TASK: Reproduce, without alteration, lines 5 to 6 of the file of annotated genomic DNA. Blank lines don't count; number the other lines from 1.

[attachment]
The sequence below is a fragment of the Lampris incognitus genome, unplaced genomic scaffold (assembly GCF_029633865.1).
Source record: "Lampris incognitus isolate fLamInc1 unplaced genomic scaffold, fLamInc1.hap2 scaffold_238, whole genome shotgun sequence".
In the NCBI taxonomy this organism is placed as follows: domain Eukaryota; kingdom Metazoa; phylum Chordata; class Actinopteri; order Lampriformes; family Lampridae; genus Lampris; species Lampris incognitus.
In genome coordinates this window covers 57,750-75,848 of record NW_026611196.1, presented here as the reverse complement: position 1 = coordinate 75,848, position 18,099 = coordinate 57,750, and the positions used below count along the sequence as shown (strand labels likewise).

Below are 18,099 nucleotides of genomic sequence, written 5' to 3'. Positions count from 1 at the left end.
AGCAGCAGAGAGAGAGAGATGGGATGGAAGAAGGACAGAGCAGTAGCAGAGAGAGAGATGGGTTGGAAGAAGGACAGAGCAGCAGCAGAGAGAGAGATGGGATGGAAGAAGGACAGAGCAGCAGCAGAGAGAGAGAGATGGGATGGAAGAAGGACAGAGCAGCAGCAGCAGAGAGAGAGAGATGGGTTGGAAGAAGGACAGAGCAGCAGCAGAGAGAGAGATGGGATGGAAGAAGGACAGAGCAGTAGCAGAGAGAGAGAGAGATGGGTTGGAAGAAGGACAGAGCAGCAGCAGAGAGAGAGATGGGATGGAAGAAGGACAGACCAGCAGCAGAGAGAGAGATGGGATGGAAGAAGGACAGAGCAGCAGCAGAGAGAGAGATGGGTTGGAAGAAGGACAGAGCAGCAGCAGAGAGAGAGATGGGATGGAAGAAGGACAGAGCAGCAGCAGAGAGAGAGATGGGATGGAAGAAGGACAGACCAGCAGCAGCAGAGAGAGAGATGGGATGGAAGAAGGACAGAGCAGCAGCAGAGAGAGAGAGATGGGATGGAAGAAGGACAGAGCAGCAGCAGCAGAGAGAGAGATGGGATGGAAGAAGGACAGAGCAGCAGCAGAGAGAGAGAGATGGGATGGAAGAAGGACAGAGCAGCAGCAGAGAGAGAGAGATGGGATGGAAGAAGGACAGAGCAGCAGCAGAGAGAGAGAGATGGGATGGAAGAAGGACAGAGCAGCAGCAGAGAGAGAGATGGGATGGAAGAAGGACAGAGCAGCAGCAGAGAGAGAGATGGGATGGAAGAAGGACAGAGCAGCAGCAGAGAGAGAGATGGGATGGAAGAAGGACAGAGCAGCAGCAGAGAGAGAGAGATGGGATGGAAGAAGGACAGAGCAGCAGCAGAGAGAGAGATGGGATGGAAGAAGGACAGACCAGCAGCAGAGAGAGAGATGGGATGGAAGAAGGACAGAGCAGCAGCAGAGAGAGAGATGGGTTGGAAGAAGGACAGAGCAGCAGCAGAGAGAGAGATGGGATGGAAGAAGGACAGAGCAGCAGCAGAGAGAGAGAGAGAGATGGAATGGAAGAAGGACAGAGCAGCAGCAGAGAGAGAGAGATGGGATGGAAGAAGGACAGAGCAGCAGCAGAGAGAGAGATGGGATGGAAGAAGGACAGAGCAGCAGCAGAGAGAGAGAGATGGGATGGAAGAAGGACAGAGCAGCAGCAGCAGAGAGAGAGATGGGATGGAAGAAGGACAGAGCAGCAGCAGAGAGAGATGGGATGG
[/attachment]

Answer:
Below are 18,099 nucleotides of genomic sequence, written 5' to 3'. Positions count from 1 at the left end.
AGCAGCAGAGAGAGAGAGATGGGATGGAAGAAGGACAGAGCAGTAGCAGAGAGAGAGATGGGTTGGAAGAAGGACAGAGCAGCAGCAGAGAGAGAGATGGGATGGAAGAAGGACAGAGCAGCAGCAGAGAGAGAGAGATGGGATGGAAGAAGGACAGAGCAGCAGCAGCAGAGAGAGAGAGATGGGTTGGAAGAAGGACAGAGCAGCAGCAGAGAGAGAGATGGGATGGAAGAAGGACAGAGCAGTAGCAGAGAGAGAGAGAGATGGGTTGGAAGAAGGACAGAGCAGCAGCAGAGAGAGAGATGGGATGGAAGAAGGACAGACCAGCAGCAGAGAGAGAGATGGGATGGAAGAAGGACAGAGCAGCAGCAGAGAGAGAGATGGGTTGGAAGAAGGACAGAGCAGCAGCAGAGAGAGAGATGGGATGGAAGAAGGACAGAGCAGCAGCAGAGAGAGAGATGGGATGGAAGAAGGACAGACCAGCAGCAGCAGAGAGAGAGATGGGATGGAAGAAGGACAGAGCAGCAGCAGAGAGAGAGAGATGGGATGGAAGAAGGACAGAGCAGCAGCAGCAGAGAGAGAGATGGGATGGAAGAAGGACAGAGCAGCAGCAGAGAGAGAGAGATGGGATGGAAGAAGGACAGAGCAGCAGCAGAGAGAGAGAGATGGGATGGAAGAAGGACAGAGCAGCAGCAGAGAGAGAGAGATGGGATGGAAGAAGGACAGAGCAGCAGCAGAGAGAGAGATGGGATGGAAGAAGGACAGAGCAGCAGCAGAGAGAGAGATGGGATGGAAGAAGGACAGAGCAGCAGCAGAGAGAGAGATGGGATGGAAGAAGGACAGAGCAGCAGCAGAGAGAGAGAGATGGGATGGAAGAAGGACAGAGCAGCAGCAGAGAGAGAGATGGGATGGAAGAAGGACAGACCAGCAGCAGAGAGAGAGATGGGATGGAAGAAGGACAGAGCAGCAGCAGAGAGAGAGATGGGTTGGAAGAAGGACAGAGCAGCAGCAGAGAGAGAGATGGGATGGAAGAAGGACAGAGCAGCAGCAGAGAGAGAGAGAGAGATGGAATGGAAGAAGGACAGAGCAGCAGCAGAGAGAGAGAGATGGGATGGAAGAAGGACAGAGCAGCAGCAGAGAGAGAGATGGGATGGAAGAAGGACAGAGCAGCAGCAGAGAGAGAGAGATGGGATGGAAGAAGGACAGAGCAGCAGCAGCAGAGAGAGAGATGGGATGGAAGAAGGACAGAGCAGCAGCAGAGAGAGATGGGATGG